I have re-read the method given, and would say that by far the most cooking is in a covered pan in the oven, hence casserole. I'll ask my Irish friend her opinion, she used to run the biggest kitchens in Ireland, she'll know.

Cheers
Waaza
of course, if you take the lid off, you have Lancashire hotpot. Difficult, init? :p
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Old 03-20-2005, 10:28 PM   #9
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Hi waaza, I have to dissagree again. Both stews and casseroles can have both meat and vegetables. As for the amount of fat, that is a personal choice, and not an integral part of any casserole/stew that I know of.

Perhaps you need to re-re-read the method given, as its not until the end of the 3rd paragraph, the the dish is placed in the oven.

As to further my point in my previous post, I googled casserole/stew and found the following from this site:http://www.deliaonline.com/ingredien...0000001407.asp

Quoting - "We tend to lump together all recipes that are cooked in a pot, and call them casseroles. But strictly speaking, there is a difference. Stewing is done on top of a cooker with heat being applied directly to the underneath of the pot, while casseroling takes place inside the oven, with heat circulating all around the pot. In both cases the meat is cut up fairly small, and cooked in a liquid (stock, wine, water, cider or whatever)" end quote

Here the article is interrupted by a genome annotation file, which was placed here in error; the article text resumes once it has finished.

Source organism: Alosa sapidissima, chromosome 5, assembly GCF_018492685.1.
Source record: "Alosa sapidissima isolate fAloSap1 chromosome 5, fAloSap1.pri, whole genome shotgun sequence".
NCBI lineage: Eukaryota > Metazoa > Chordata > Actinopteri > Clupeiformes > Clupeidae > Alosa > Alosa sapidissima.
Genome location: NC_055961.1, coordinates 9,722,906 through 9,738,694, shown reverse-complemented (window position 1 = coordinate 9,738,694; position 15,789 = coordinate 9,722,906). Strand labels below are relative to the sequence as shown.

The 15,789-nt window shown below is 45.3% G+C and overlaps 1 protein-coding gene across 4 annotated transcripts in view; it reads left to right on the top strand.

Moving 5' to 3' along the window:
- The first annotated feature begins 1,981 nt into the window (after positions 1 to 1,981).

I also need to add that this recipe has traditionally been called 'Irish Stew' for many years, possibly hundreds. It was posted here in honour of St. Patricks Day. In keeping with that tradition, and celebrating with our fellow Irish people, I trust it will be continued to be called 'Irish Stew'.
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Old 03-21-2005, 03:38 AM   #10
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Goodness
Waaza sems to have got his/her knickers in a twist about stew....

All I did was post a recipe, from a book by a woman who is acknowledged to run one of THE best cookery schools in Ireland. Mrs Allen is IRISH - in my book that means she can call the dish what she likes!